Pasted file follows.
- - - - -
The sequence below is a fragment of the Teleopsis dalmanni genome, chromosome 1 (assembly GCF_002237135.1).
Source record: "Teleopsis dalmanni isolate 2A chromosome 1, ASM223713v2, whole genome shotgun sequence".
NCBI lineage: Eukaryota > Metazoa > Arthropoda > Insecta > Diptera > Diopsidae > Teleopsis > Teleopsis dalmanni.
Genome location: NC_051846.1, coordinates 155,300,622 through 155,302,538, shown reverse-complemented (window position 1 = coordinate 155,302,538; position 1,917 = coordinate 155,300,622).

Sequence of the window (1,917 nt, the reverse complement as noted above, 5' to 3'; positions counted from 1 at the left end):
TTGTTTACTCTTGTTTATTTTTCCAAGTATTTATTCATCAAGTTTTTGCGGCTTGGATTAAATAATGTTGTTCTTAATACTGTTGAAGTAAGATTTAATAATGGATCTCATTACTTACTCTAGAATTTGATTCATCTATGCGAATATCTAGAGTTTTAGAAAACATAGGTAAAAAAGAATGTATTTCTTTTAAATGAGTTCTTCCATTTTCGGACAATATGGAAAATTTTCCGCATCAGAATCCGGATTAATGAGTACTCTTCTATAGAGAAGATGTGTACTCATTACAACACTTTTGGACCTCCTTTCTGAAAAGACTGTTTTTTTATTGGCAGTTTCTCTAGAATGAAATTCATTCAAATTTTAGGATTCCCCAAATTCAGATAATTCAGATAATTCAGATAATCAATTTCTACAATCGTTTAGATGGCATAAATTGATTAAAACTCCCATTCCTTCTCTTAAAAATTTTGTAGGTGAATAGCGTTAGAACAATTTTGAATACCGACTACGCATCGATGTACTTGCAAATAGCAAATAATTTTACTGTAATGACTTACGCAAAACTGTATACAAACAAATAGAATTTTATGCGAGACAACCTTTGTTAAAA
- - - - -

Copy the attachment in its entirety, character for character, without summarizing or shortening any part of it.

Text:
The sequence below is a fragment of the Teleopsis dalmanni genome, chromosome 1 (assembly GCF_002237135.1).
Source record: "Teleopsis dalmanni isolate 2A chromosome 1, ASM223713v2, whole genome shotgun sequence".
NCBI lineage: Eukaryota > Metazoa > Arthropoda > Insecta > Diptera > Diopsidae > Teleopsis > Teleopsis dalmanni.
Genome location: NC_051846.1, coordinates 155,300,622 through 155,302,538, shown reverse-complemented (window position 1 = coordinate 155,302,538; position 1,917 = coordinate 155,300,622).

Sequence of the window (1,917 nt, the reverse complement as noted above, 5' to 3'; positions counted from 1 at the left end):
TTGTTTACTCTTGTTTATTTTTCCAAGTATTTATTCATCAAGTTTTTGCGGCTTGGATTAAATAATGTTGTTCTTAATACTGTTGAAGTAAGATTTAATAATGGATCTCATTACTTACTCTAGAATTTGATTCATCTATGCGAATATCTAGAGTTTTAGAAAACATAGGTAAAAAAGAATGTATTTCTTTTAAATGAGTTCTTCCATTTTCGGACAATATGGAAAATTTTCCGCATCAGAATCCGGATTAATGAGTACTCTTCTATAGAGAAGATGTGTACTCATTACAACACTTTTGGACCTCCTTTCTGAAAAGACTGTTTTTTTATTGGCAGTTTCTCTAGAATGAAATTCATTCAAATTTTAGGATTCCCCAAATTCAGATAATTCAGATAATTCAGATAATCAATTTCTACAATCGTTTAGATGGCATAAATTGATTAAAACTCCCATTCCTTCTCTTAAAAATTTTGTAGGTGAATAGCGTTAGAACAATTTTGAATACCGACTACGCATCGATGTACTTGCAAATAGCAAATAATTTTACTGTAATGACTTACGCAAAACTGTATACAAACAAATAGAATTTTATGCGAGACAACCTTTGTTAAAA